University of California Berkeley Carbon Taxes in the United States Presentation

Description

base on this proposal and make ppt slides for approx 8-10 slides 

1 attachmentsSlide 1 of 1attachment_1attachment_1.slider-slide > img { width: 100%; display: block; }
.slider-slide > img:focus { margin: auto; }

Unformatted Attachment Preview

Proposal: Carbon Taxes in the United States
Introduction
1. Greenhouse gases pose adverse impacts on the environment.
2. Countries have formulated policies to curb carbon emissions into the atmosphere.
a. An example of a policy is the carbon tax.
b.
It places a price on carbon emissions that companies produce (Metcalf 6).
3. Therefore, the topic has been selected to investigate whether some states in the U.S. have
adopted carbon taxes to curb carbon emissions.
Does an American Carbon Tax Exist?
1. There exists a carbon tax in some specific states in the United States.
a. These states have a carbon pricing policy characterized by financial incentives to curb
GHG emissions.
b. These policies have played an essential role in enabling states to reduce the level of
their carbon emissions.
2. A carbon tax ensures that companies responsible for these carbon emissions pay for them.
a. It ensures that companies bear the burden of their emissions (The World Bank).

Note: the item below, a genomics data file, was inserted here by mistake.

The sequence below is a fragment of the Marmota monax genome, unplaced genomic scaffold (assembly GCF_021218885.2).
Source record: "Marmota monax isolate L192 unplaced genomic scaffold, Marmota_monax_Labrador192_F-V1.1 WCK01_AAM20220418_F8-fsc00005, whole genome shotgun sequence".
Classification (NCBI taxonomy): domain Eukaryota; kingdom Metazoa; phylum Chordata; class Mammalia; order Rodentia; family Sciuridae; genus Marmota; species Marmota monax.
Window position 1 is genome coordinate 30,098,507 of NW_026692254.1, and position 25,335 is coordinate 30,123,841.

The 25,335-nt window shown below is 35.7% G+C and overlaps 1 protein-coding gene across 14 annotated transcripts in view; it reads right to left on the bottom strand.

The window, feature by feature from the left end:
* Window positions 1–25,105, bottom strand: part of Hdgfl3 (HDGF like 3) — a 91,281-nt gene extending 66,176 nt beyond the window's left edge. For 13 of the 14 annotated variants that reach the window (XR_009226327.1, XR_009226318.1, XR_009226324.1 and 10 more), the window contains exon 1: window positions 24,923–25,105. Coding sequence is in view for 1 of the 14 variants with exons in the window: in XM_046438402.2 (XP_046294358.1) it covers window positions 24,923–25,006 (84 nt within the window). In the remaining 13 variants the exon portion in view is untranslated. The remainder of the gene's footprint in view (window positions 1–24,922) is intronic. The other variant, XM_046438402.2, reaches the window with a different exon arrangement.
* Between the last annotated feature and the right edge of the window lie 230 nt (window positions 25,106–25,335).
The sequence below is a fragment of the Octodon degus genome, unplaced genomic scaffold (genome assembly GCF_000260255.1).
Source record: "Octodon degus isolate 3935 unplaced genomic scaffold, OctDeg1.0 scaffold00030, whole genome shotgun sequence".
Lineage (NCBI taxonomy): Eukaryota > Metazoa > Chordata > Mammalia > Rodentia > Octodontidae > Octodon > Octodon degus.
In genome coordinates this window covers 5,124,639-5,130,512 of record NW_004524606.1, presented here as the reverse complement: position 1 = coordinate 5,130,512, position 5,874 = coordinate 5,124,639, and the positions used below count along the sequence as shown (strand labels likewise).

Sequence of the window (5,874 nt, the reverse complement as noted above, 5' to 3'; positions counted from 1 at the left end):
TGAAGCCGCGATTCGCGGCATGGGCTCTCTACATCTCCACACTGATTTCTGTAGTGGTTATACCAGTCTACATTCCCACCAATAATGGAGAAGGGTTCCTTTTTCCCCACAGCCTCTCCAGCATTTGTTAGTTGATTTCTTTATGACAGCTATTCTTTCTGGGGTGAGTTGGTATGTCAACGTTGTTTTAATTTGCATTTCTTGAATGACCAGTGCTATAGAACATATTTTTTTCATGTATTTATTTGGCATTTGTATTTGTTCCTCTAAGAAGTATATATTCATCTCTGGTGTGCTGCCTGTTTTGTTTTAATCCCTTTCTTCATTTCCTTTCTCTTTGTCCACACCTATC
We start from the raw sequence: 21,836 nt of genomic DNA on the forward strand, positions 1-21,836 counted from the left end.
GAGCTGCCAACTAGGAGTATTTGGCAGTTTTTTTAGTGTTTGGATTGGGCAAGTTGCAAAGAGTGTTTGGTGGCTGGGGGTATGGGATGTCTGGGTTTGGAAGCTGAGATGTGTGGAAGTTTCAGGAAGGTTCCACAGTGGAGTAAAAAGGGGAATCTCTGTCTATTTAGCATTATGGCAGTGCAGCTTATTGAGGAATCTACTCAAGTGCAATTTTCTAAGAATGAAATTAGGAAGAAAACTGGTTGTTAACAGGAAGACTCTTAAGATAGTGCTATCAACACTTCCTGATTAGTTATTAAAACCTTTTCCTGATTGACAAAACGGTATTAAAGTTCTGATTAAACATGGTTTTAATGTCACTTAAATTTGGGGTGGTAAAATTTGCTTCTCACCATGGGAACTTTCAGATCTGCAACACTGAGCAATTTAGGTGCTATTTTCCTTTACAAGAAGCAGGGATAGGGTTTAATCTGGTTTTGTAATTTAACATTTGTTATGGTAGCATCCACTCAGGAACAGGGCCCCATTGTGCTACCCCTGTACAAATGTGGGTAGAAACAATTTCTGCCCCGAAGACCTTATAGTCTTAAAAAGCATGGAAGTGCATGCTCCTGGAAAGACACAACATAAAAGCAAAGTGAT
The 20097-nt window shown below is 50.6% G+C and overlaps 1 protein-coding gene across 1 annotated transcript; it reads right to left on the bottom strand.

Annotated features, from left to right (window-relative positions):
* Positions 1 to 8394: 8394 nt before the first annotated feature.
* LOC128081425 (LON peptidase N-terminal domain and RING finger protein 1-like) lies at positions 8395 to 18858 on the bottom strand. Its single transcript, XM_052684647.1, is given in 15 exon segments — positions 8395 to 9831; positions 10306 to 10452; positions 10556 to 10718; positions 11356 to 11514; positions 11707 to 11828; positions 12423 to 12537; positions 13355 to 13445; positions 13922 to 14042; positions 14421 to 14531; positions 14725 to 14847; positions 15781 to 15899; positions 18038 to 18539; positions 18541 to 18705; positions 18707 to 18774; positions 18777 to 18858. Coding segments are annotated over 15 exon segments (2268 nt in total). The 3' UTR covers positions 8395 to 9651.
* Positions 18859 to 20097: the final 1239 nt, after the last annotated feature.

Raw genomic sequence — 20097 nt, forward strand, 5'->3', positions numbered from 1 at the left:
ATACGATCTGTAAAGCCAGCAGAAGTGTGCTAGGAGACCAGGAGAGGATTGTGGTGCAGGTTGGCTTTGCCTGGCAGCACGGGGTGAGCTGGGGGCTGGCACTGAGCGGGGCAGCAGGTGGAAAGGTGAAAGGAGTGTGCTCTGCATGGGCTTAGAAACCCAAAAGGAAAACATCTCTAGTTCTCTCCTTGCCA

b. Carbon pricing allows states to achieve their environmental goals in a least-cost and
flexible manner.
Where Does it Exist?
1. Several states in the U.S. have carbon pricing policies.
a. Eleven Northeast states have these policies. They include “Virginia, Vermont, Rhode
Island, New York, New Jersey, New Hampshire, Massachusetts, Maryland, Maine,
Delaware, and Connecticut” (Ye).
b. California also has a carbon tax policy. It proposed a tax rate of $20 for every ton of
CO2 (State of California 1).
How Did it Happen?
1. The carbon pricing policies were formulated due to the need to curb GHG emissions.
2. They stemmed from the mandatory cap-and-trade program to reduce carbon emissions
(Ye).
Resources to be used
The first resource to be used was written by Metcalf in 2019. It will be used to support the need
for a carbon tax policy in the United States. The second article by Ye will be used to discuss
states that have implemented “carbon pricing policies.” The third article by the World Bank will
be used to examine how carbon pricing works. The last article by the State of California will be
used to discuss California’s proposed carbon tax policy.
Works Cited
Metcalf, Gilbert. On the Economics of a Carbon Tax for the United States. BPEA Conference
Drafts, 2019
The State of California. Proposed Carbon Tax for the State of California. Cotce.ca.gov, 2020,
https://cotce.ca.gov/documents/correspondence/staff_and_commissioners/documents/Car
bon%20tax.pdf. Accessed on 14 August 2021
The World Bank. Pricing Carbon. The World Bank Group, 2021,
https://www.worldbank.org/en/programs/pricing-carbon#CarbonPricing. Accessed on 14
August 2021
Ye, Jason. U.S. State Carbon Pricing Policies. Center for Climate and Energy Solutions, May
2021, https://www.c2es.org/document/us-state-carbon-pricing-policies/. Accessed on 14
August 2021

Purchase answer to see full
attachment

Explanation & Answer:
8 Slides

Tags:
1 Greenhouse gases

carbon pricing policy

carbon emissions

User generated content is uploaded by users for the purposes of learning and should be used following FENTYESSAYS.COM ESSAY’s honor code & terms of service.